By David Dashifen Kees

It was a beautiful day in July 2005 when I stood on the grounds of Southern Vermont College as my soon-to-be married partner, Megan, approached me in her wedding dress. To the casual observer, my wedding appeared much like any other. But, it might have jumped out at some that we were lacking typical religious symbols and structure. For example, there was no clergy; we were married by a justice of the peace instead. For all intents and purposes, our ceremony was a civil union, not a religious wedding. And the reason was, and remains, straightforward: we practice two different religions.

In the introduction to her 2013 book Being Both, Susan Katz Miller points out that all of us are in relationships with folks who think differently from us. Even if those relationships exist within the same religion, people approach their faith in individualistic ways. But, when partners are from different faith groups, differences may include how many gods exist or if the divine is even countable in that way! 

Katz Miller cites a 2008 Pew survey that showed 37% of married or partnered Americans were in interfaith or mixed denominational relationships. A similar report released in 2015 indicated that 40% of adults married after 2010 were in interfaith relationships while only 20% of those married before 1960 reported the same. Interfaith marriages are becoming more common, especially marriages between someone who is religious and someone who is not affiliated with any specific religious tradition, a.k.a. one of the “nones.”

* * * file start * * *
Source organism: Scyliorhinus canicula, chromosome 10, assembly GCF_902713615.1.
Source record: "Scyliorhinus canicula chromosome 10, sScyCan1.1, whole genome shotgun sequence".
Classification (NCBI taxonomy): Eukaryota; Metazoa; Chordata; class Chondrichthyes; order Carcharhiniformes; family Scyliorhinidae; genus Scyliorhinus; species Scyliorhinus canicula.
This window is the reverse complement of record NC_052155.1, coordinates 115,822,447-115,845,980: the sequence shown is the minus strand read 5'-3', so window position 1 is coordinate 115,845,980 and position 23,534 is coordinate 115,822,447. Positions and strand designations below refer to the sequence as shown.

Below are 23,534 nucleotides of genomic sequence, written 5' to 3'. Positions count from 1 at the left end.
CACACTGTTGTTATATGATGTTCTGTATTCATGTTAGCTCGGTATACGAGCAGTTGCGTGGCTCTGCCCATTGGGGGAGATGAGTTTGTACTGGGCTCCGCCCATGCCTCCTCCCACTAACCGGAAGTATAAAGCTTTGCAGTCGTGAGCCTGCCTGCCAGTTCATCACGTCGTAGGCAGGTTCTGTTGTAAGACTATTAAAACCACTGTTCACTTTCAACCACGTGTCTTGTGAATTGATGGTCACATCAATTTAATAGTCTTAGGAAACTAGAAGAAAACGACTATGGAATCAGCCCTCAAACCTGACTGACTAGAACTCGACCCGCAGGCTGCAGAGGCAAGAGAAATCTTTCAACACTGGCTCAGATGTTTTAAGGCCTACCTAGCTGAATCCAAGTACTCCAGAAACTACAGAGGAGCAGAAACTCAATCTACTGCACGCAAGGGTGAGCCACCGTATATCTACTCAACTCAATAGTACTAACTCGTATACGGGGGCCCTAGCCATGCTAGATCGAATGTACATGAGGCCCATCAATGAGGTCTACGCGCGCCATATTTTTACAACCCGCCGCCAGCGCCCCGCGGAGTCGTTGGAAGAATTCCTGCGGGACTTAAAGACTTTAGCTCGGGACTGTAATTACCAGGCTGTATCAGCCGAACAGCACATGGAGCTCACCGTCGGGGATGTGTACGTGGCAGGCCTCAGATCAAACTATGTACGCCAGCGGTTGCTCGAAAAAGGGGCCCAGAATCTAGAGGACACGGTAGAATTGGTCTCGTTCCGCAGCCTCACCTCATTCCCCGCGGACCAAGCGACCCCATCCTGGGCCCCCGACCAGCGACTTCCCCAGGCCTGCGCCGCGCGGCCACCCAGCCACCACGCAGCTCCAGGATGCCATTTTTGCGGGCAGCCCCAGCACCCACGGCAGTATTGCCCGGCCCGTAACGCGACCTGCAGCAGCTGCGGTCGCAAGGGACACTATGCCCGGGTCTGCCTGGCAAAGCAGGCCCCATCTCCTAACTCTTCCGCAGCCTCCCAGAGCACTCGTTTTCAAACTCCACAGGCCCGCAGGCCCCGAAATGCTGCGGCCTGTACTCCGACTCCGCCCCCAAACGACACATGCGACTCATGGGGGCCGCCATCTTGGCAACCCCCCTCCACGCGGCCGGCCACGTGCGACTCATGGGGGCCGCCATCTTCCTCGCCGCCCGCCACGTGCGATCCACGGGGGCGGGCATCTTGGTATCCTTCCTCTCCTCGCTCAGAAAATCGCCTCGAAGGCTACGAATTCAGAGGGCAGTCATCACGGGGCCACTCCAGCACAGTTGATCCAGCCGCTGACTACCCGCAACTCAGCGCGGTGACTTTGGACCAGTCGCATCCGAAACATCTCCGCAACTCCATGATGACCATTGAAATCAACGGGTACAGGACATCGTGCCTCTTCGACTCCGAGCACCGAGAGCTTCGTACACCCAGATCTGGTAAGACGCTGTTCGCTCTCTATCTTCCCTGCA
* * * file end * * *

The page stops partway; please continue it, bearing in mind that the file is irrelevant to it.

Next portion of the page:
In my case, I’m a Pagan and my partner is a Catholic. Paganism is a family of faith practices that looks to the ancient world for spiritual inspiration. To acknowledge and avoid cultural appropriation, Pagans draw from hearth cultures that were interrupted by the imperial forces of the last few millennia as opposed to cultures that continue to thrive.

Megan and I work hard to make sure that we do more than just tolerate each other’s religious identity, but to truly support and enhance it.  At the most basic level, we’ve both attended one another’s religious ceremonies, especially on special occasions. But there’s even more: we accommodate  each other’s holiday schedules; I’ve attended mission trips with her parish; and we frequently host Pagan events at our home. Speaking of our home, the religious accouterments you’ll find include not only a cross but a shrine to the goddess Hestia.  And, when tragedy struck our family, we considered how best to mourn together while also remaining true to our own religious sensibilities.  

Married life might be easier if we shared a common religion. But neither of us wanted to give up what was ours. We both love our faiths, and we love how they move us to be better to ourselves, to each other, and to the world around us. Faced with the reality of both the love we share for each other and for our religious identities, we decided to build a family that includes both of them.

To do this we try to remain humble in our faiths. We recognize that what is true for one of us, might not be true for the other. And, we’ve found that it’s possible to disagree on some things of importance while sharing a more important moral foundation. That foundation is reflected in St. Teresa of Avila’s mission to be the hands, feet, and eyes of the divine as we creatively discover and come to know ourselves, deepen our partnership, and explore the marvelous world around us.


David Dashifen Kees (they/them) is a graduate of the Iliff School of Theology and a member of the leadership team for the Firefly House, a pan-Pagan organization rooted in Wicca but open to members of any Pagan tradition and respectful, non-Pagans as well.  Its aim is to learn about our spiritual beliefs and practices, including ritual and witchcraft, by sharing knowledge collaboratively across our community and through public rituals and events. They are also a board member for the Church Lab headquartered in Austin, Texas which seeks to explore innovated paths toward spiritual growth for all while discovering the Church’s future and the future of faith practice.  This year, they’re also a part of the Sharing Sacred Spaces project in Northern Virginia, which includes an open house event with the Fireflies in October.